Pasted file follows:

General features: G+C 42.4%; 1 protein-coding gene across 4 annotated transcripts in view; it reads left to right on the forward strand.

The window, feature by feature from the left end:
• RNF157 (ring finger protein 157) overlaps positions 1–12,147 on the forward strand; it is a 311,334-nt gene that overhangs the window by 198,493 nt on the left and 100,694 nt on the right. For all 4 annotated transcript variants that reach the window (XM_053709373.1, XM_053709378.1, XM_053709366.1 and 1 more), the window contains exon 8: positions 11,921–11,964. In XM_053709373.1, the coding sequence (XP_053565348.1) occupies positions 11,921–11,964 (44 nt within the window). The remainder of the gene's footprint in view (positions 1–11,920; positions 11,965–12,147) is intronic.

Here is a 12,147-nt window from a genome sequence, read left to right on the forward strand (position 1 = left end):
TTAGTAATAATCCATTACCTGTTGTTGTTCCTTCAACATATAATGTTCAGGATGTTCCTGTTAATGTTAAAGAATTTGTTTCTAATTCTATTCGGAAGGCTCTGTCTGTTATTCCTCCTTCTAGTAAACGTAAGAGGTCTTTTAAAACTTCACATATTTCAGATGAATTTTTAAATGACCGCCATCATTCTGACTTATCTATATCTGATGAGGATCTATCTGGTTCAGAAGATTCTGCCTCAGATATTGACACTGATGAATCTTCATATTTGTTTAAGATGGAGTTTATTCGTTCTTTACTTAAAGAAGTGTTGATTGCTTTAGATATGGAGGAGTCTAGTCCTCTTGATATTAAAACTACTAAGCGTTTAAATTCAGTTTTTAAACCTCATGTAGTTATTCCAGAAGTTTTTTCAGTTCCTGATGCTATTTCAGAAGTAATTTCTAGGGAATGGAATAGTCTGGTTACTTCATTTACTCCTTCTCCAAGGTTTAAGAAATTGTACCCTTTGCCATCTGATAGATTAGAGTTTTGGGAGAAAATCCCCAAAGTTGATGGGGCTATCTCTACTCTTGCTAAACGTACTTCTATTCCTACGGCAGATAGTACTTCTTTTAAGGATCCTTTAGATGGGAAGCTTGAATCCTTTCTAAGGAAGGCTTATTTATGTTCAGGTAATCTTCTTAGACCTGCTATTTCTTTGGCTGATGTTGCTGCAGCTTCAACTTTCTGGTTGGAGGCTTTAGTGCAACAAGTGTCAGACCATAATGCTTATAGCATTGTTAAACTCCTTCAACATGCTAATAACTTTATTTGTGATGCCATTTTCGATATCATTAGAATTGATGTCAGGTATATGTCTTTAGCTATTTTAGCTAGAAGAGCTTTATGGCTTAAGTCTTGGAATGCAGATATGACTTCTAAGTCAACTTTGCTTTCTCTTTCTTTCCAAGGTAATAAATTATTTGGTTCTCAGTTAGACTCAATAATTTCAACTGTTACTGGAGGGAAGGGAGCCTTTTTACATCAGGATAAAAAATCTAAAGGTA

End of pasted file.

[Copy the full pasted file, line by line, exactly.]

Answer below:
General features: G+C 42.4%; 1 protein-coding gene across 4 annotated transcripts in view; it reads left to right on the forward strand.

The window, feature by feature from the left end:
• RNF157 (ring finger protein 157) overlaps positions 1–12,147 on the forward strand; it is a 311,334-nt gene that overhangs the window by 198,493 nt on the left and 100,694 nt on the right. For all 4 annotated transcript variants that reach the window (XM_053709373.1, XM_053709378.1, XM_053709366.1 and 1 more), the window contains exon 8: positions 11,921–11,964. In XM_053709373.1, the coding sequence (XP_053565348.1) occupies positions 11,921–11,964 (44 nt within the window). The remainder of the gene's footprint in view (positions 1–11,920; positions 11,965–12,147) is intronic.

Here is a 12,147-nt window from a genome sequence, read left to right on the forward strand (position 1 = left end):
TTAGTAATAATCCATTACCTGTTGTTGTTCCTTCAACATATAATGTTCAGGATGTTCCTGTTAATGTTAAAGAATTTGTTTCTAATTCTATTCGGAAGGCTCTGTCTGTTATTCCTCCTTCTAGTAAACGTAAGAGGTCTTTTAAAACTTCACATATTTCAGATGAATTTTTAAATGACCGCCATCATTCTGACTTATCTATATCTGATGAGGATCTATCTGGTTCAGAAGATTCTGCCTCAGATATTGACACTGATGAATCTTCATATTTGTTTAAGATGGAGTTTATTCGTTCTTTACTTAAAGAAGTGTTGATTGCTTTAGATATGGAGGAGTCTAGTCCTCTTGATATTAAAACTACTAAGCGTTTAAATTCAGTTTTTAAACCTCATGTAGTTATTCCAGAAGTTTTTTCAGTTCCTGATGCTATTTCAGAAGTAATTTCTAGGGAATGGAATAGTCTGGTTACTTCATTTACTCCTTCTCCAAGGTTTAAGAAATTGTACCCTTTGCCATCTGATAGATTAGAGTTTTGGGAGAAAATCCCCAAAGTTGATGGGGCTATCTCTACTCTTGCTAAACGTACTTCTATTCCTACGGCAGATAGTACTTCTTTTAAGGATCCTTTAGATGGGAAGCTTGAATCCTTTCTAAGGAAGGCTTATTTATGTTCAGGTAATCTTCTTAGACCTGCTATTTCTTTGGCTGATGTTGCTGCAGCTTCAACTTTCTGGTTGGAGGCTTTAGTGCAACAAGTGTCAGACCATAATGCTTATAGCATTGTTAAACTCCTTCAACATGCTAATAACTTTATTTGTGATGCCATTTTCGATATCATTAGAATTGATGTCAGGTATATGTCTTTAGCTATTTTAGCTAGAAGAGCTTTATGGCTTAAGTCTTGGAATGCAGATATGACTTCTAAGTCAACTTTGCTTTCTCTTTCTTTCCAAGGTAATAAATTATTTGGTTCTCAGTTAGACTCAATAATTTCAACTGTTACTGGAGGGAAGGGAGCCTTTTTACATCAGGATAAAAAATCTAAAGGTA